After a two year hiatus, Seattle Art Fair returned in the summer of 2022, with a new artistic director under the aegis of Art Market Productions who announced that they would continue as sole owner and producer. This was due to the passing of Paul Allen in 2018, wherein the future of Allen's founding of numerous cultural and arts institutions, and significant philanthropic contribution to the city, were made uncertain. By 2020, it was established that Allen's Vulcan corporation would no longer be investing in their cultural branch, with the explicit message sent by the shuttering of their arts and entertainment division, and the layoff of all related staff. This would of course translate as "Vulcan Closes its Arts + Entertainment Division, which Includes Cinerama and Seattle Art Fair". Producing a cascade of concerns related to arts funding and the venues under Vulcan's purview. Most significantly, the question of the  Seattle Cinerama, one of only three movie theaters in the world still capable of showing three-panel Cinerama films, project 70mm celluloid, and present digital ultra-high resolution films in Dolby Atmos Sound. This threat to the longevity of the almost one-of-a-kind venue was only resolved this past May with the announcement in the Seattle Times that, “SIFF Buys Cinerama, Plans Reopening", through a deal with the Paul G. Allen estate, reopening of the cinema is scheduled as soon as this fall. In the case of Seattle Art Fair, it is now wholly run by Art Market Productions, after the inaugural success of its four year run under Vulcan Arts + Entertainment. On the eve of the fair's 2015 launch, there was abundant speculation as to the nature of the exhibit local philanthropist Paul Allen and the organization he had assembled with Max Fishko of Art Market Productions, would be bringing to the city. At the time there was little that offered insight beyond the press release, which made it out to be half-commercial gallery, half-curated exhibition, featuring some 60 galleries representing local to international dealers with an emphasis on the Pacific Rim.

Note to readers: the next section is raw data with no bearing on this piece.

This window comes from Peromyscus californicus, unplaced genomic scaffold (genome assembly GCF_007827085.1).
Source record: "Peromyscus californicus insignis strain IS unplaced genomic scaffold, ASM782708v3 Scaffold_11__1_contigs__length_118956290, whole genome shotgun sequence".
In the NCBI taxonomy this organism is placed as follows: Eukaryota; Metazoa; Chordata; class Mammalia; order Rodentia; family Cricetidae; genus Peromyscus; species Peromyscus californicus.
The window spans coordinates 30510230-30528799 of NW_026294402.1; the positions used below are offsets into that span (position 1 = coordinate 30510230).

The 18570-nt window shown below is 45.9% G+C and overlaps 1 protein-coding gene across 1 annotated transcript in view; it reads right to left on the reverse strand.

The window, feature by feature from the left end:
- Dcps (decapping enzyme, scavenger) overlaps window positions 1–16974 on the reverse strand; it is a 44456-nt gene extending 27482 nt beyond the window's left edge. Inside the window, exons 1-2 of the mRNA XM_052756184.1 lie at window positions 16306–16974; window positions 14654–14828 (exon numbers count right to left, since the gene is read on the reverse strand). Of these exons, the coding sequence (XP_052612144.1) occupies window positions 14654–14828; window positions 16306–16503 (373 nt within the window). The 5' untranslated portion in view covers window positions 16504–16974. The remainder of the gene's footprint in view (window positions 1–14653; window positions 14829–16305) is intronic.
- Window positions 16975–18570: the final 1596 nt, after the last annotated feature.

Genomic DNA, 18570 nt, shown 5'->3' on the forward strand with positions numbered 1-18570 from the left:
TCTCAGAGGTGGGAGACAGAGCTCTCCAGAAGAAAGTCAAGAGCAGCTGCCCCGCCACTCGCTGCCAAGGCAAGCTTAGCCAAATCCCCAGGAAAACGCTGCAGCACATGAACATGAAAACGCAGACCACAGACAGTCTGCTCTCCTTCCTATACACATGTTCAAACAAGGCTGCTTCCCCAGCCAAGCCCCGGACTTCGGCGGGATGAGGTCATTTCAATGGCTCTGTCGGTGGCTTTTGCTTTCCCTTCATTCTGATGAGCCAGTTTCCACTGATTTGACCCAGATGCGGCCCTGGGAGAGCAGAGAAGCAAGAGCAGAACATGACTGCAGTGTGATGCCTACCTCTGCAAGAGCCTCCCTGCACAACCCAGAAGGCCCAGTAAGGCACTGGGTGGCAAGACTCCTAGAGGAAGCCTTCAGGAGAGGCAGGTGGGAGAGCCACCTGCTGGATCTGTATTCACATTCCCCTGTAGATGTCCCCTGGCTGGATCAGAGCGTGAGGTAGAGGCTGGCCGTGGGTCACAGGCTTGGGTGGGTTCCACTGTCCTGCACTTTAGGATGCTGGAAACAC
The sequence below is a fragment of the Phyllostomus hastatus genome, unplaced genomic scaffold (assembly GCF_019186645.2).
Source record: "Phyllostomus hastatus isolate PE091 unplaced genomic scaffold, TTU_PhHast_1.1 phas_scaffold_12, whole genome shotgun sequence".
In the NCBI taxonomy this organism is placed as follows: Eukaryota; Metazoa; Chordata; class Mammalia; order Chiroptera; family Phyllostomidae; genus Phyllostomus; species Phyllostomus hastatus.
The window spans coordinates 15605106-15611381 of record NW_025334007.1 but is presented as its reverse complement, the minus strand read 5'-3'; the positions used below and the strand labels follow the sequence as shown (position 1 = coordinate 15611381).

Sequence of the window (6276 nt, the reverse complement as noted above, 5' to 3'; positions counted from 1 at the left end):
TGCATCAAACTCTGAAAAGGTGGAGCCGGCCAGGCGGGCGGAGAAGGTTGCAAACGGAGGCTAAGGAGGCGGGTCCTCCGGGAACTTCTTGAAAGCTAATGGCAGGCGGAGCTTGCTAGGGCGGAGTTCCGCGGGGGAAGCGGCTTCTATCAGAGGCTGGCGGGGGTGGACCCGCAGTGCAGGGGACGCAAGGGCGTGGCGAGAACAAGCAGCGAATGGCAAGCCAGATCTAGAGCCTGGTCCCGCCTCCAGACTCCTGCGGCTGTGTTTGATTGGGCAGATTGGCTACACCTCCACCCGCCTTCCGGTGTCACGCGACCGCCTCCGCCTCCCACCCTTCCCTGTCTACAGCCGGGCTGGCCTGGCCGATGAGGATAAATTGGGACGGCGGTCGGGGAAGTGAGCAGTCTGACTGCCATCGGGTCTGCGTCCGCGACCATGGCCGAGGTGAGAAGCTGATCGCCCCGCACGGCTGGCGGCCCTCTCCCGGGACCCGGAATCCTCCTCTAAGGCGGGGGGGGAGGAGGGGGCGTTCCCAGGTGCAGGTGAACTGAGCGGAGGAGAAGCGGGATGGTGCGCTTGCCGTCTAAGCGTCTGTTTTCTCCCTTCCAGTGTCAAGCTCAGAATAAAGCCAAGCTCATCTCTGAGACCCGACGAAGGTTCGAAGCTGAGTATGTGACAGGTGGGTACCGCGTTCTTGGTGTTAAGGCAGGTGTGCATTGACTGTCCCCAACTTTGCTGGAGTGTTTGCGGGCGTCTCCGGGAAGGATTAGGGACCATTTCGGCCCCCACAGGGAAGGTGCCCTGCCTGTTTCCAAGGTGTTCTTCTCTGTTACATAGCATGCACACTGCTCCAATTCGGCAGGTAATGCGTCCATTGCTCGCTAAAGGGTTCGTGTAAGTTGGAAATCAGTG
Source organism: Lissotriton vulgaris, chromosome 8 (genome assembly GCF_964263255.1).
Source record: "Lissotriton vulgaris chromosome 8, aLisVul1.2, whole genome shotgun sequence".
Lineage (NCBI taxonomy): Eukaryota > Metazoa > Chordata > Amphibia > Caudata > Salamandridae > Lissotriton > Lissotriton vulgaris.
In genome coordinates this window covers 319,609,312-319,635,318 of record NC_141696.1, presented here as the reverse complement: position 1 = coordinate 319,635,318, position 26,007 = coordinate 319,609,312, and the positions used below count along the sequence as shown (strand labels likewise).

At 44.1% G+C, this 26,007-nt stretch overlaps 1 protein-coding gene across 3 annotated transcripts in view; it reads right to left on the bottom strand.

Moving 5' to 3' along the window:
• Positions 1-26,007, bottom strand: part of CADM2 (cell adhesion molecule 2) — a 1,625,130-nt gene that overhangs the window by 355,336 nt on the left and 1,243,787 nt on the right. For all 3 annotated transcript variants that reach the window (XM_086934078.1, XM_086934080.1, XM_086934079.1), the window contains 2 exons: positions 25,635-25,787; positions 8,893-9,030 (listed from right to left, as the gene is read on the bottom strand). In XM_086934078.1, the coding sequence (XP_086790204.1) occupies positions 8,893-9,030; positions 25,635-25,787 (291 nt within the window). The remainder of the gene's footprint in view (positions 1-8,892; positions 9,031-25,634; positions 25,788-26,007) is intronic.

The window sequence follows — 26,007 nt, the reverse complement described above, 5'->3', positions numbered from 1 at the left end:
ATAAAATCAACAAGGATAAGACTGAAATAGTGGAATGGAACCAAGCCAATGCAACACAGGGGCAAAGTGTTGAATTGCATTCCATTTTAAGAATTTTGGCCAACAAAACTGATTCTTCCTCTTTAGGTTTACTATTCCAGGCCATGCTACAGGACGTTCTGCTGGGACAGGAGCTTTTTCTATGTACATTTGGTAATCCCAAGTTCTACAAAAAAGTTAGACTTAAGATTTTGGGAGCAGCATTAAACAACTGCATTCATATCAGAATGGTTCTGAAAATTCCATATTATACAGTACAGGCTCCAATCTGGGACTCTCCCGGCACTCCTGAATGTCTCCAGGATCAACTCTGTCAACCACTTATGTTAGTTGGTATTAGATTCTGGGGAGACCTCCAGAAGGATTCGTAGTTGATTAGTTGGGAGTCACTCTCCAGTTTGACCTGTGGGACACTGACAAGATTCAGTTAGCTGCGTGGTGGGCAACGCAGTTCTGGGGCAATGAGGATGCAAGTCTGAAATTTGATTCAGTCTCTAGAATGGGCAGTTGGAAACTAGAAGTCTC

The majority of the dialog focused on the fair's relation to the art market, with Brian Boucher's "Why Are Gagosian, Pace, and Zwirner Signing On for the Seattle Art Fair?" and The Observer's "Paul Kasmin and Pace Gallery Join the Inaugural Seattle Art Fair" leading the discussion. With later pieces like Seattle Times "High Art Meets Deep Pockets at Seattle Art Fair", as well as the New York Times recap, "Seattle Art Fair Receives a Boost From Tech’s Big Spenders", and ArtNews "Why the Seattle Art Fair Is Important for the Art World", positioning the event in relationship to the moneyed local tech industry. All of which were little more than discussions of the art market and the inclusion of some of the gallery world's international power players. For insight into the curatorial direction and work to be featured, one had to rely on regional media in which there was no small supply of skepticism expressed concerning the fair being another of Paul Allen's pet cultural projects, both for the good and the bad. The extent of the fair's scope became apparent opening weekend with favorable coverage in both the New York Times and Artforum. The exhibitions and galleries drawn from Asia were among the three day event's greater successes. In addition to the participating galleries Kaikai Kiki and Koki Arts from Tokyo, along with Gana Art of Seoul and Osage Gallery from Hong Kong, the "Thinking Currents" wing curated by Leeza Ahmady, director of Asia Contemporary Art Week produced a premier exhibition of video, film and sound work exploring themes related to the cultural, political, and geographical parameters of the Pacific Rim. With Kaikia KiKi head, Takashi Murakami returning for the fair's second installment, programming his own satellite exhibition "Juxtapoz x SuperFlat", for Pivot Art + Culture.